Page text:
By Edmund Blair
LONDON (Reuters) - Oil prices rose for a second day on Thursday, supported by U.S. data showing crude inventories had dipped after rising for nine weeks and a weaker dollar after the U.S. Federal Reserve signalled it would not hike rates faster than expected.
But the rebound from three-month lows has been cautious, with investors looking for more proof that OPEC-led supply cuts will bring a sustained drawdown in stockpiles since OPEC and non-OPEC producers began cutting back output on Jan. 1.
"The dollar is weaker due to the U.S. Fed. I don't think it is going to be enough to bring some follow-through buying to crude oil. We need something more substantial," said Olivier Jakob of Swiss consultancy Petromatrix.
Brent crude oil was up 60 cents to $52.41 a barrel by 1005 GMT, recovering from Tuesday's slide to $50.25, its lowest level since Nov. 30 when the Organization of the Petroleum Exporting Countries announced plans to cut supplies.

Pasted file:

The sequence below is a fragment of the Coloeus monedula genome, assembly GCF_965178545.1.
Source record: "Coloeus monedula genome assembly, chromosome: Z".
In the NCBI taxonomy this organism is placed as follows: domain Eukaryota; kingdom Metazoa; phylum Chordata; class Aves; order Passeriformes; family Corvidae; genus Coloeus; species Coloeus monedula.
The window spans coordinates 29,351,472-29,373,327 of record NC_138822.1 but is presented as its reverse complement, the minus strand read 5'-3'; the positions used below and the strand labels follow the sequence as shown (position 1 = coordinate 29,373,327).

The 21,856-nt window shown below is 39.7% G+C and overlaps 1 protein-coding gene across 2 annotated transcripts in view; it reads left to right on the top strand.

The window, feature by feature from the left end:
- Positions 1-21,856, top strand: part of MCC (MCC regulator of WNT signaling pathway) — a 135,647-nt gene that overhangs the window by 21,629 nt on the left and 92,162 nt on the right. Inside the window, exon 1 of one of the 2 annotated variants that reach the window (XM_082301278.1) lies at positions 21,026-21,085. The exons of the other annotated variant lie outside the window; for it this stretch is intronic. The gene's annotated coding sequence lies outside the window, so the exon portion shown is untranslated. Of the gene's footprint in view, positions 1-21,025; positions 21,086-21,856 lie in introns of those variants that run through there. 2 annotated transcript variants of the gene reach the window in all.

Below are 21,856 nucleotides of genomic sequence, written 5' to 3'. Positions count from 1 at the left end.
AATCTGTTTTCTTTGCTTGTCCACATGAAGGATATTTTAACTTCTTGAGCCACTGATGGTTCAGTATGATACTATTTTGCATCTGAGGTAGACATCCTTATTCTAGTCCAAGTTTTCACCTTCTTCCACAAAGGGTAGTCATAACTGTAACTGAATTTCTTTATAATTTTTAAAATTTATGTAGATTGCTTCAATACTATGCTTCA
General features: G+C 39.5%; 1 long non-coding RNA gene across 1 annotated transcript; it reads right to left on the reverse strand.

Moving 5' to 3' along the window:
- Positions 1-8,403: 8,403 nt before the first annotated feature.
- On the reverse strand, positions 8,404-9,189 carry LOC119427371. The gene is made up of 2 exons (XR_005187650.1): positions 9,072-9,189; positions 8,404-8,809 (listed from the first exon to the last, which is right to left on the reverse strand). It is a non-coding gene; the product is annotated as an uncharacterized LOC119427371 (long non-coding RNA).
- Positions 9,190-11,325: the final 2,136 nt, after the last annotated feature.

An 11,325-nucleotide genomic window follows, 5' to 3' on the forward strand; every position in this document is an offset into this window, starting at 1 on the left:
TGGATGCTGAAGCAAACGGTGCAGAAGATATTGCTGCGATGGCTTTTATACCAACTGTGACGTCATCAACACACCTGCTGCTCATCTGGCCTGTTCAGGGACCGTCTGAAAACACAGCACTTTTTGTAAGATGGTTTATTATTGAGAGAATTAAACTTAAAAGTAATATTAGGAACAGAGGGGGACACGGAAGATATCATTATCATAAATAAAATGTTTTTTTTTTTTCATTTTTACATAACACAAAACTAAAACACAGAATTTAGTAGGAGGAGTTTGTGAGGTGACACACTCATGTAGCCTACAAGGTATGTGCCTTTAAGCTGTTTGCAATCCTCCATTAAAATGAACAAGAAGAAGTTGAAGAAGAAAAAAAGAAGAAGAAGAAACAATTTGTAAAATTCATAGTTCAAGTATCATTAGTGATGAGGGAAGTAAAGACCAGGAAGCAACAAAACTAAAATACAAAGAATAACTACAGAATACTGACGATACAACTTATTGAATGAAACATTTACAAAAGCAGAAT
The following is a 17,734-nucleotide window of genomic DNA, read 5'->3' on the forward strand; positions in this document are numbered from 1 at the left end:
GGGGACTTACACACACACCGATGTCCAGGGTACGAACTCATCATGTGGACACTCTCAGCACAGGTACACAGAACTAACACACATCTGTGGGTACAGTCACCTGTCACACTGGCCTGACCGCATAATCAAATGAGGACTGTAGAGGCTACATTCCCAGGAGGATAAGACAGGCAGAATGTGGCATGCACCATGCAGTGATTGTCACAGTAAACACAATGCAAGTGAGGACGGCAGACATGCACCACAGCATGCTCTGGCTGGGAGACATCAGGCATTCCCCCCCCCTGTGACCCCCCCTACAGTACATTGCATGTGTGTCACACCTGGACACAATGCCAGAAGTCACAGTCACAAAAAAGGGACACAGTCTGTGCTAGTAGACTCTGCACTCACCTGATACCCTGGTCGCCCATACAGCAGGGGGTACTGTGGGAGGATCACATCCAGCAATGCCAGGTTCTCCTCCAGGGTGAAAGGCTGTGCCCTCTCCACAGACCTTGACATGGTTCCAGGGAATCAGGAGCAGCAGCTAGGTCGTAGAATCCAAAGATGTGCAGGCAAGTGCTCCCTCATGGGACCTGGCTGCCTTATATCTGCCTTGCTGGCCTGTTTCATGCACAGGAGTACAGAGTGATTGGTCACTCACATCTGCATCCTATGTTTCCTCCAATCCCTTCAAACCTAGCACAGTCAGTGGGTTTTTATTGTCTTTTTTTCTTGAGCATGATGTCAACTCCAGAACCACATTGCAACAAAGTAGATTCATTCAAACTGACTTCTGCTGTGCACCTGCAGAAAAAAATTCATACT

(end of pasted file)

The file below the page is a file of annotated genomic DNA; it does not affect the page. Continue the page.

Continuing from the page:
U.S. light crude oil was up 55 cents at $49.41 a barrel, also climbing from a three-month low.
Prices have risen by 2 percent so far this week, after data showed U.S. stocks slipped back from record highs.
The U.S. Energy Information Agency said stocks fell 237,000 barrels in the week to March 10, defying forecasts of a 10th weekly rise. [EIA/S]
Further support came on Wednesday from the International Energy Agency (IEA). Although global inventories rose in January, the agency said the oil market could be in deficit by 500,000 barrels per day (bpd) in the first half of 2017.
OPEC has broadly complied with its commitment to cut 1.2 million bpd in the first half of the year, but investors have been unnerved as stocks have continued climbing. The IEA told investors to be patient as cuts would take time to feed through. [IEA/M]
Thursday's oil price rise seemed largely powered by a dip in the dollar, providing support across the board to commodities, analysts said. A decline in the U.S. currency makes dollar-denominated commodities less expensive for holders of other currencies.
Analysts said Brent had found a technical support level at the 200-day moving average. But PVM Oil Associates told investors to "treat this recovery with scepticism".
(Additional reporting by Aaron Sheldrick in Tokyo; Editing by Christopher Johnson)
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